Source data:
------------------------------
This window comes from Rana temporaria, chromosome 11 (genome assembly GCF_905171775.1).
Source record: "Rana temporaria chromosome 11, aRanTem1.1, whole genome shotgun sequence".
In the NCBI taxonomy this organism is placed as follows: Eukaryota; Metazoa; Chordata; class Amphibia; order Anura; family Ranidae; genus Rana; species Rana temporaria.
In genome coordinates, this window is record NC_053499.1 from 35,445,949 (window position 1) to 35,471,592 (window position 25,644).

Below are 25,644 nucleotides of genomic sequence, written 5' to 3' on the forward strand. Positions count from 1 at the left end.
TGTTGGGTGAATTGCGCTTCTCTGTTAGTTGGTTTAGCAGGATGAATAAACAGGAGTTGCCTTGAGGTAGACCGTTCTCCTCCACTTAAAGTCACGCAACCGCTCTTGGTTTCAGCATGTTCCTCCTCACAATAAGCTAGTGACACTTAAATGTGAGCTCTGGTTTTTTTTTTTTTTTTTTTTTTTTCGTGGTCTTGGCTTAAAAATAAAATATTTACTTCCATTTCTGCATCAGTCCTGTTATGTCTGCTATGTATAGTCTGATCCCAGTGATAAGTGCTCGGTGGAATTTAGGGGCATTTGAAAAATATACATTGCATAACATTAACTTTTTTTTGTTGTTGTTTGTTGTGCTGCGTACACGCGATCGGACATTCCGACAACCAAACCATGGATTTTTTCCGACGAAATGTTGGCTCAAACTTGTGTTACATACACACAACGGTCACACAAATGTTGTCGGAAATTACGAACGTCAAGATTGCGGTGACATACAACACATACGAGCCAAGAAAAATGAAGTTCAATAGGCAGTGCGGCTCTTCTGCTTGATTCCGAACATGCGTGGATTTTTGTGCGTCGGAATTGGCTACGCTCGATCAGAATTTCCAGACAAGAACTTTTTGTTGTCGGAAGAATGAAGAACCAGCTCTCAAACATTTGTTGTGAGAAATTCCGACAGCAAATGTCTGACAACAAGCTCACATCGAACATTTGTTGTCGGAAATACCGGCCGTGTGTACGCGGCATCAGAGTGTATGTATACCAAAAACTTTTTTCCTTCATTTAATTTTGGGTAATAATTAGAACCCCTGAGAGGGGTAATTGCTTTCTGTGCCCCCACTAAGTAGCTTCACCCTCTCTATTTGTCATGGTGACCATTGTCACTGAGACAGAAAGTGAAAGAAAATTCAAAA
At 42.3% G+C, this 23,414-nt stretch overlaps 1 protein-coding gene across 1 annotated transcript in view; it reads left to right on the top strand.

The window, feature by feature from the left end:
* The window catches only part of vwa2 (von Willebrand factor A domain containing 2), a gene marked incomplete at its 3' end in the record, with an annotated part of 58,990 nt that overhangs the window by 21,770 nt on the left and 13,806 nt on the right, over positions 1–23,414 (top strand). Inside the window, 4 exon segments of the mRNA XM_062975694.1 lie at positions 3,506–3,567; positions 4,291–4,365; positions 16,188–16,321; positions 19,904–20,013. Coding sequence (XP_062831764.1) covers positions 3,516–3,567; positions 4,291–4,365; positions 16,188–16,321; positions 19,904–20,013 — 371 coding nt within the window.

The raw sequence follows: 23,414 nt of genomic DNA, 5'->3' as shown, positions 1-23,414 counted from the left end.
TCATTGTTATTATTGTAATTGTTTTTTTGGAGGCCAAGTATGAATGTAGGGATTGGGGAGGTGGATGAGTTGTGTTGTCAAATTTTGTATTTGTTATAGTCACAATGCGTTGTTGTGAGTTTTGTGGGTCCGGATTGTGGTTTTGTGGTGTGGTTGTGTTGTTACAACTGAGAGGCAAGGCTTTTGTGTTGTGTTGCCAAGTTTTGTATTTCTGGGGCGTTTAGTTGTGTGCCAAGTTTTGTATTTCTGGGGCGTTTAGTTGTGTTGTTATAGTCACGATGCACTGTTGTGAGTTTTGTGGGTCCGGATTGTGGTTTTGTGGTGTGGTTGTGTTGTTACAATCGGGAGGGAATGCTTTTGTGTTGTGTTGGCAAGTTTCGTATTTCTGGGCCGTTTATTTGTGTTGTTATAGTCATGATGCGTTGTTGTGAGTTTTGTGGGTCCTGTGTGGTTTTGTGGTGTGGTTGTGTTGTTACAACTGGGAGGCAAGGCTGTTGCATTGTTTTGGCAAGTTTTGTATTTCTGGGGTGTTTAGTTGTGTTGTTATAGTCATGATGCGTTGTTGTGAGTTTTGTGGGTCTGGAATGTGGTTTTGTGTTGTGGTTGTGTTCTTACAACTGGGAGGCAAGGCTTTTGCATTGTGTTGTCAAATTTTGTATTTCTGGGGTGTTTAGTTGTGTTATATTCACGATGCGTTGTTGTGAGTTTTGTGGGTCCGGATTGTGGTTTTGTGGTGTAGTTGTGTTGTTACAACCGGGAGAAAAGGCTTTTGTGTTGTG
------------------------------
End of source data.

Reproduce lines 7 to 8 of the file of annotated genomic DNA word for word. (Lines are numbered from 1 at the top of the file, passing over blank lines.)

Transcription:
At 42.3% G+C, this 23,414-nt stretch overlaps 1 protein-coding gene across 1 annotated transcript in view; it reads left to right on the top strand.

The window, feature by feature from the left end: